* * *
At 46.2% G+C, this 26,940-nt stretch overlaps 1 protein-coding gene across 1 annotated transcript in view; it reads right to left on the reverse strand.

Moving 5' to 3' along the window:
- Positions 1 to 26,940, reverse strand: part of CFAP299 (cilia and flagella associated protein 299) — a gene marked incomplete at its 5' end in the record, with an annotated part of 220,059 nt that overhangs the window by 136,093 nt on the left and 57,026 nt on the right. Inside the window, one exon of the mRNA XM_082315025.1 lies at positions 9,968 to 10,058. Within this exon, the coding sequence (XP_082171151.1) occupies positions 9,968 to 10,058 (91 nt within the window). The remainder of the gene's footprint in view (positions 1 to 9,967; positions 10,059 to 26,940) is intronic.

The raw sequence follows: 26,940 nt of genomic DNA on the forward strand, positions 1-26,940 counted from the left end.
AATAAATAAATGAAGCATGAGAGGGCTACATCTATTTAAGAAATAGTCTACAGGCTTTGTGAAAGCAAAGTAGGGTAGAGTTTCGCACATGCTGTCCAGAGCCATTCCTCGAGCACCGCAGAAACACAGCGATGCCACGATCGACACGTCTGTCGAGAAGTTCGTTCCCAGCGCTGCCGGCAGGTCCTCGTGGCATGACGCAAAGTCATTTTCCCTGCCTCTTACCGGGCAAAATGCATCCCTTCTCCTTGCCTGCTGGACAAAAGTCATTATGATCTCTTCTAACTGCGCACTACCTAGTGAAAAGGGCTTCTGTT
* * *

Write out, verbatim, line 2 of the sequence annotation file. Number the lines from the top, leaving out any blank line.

Moving 5' to 3' along the window: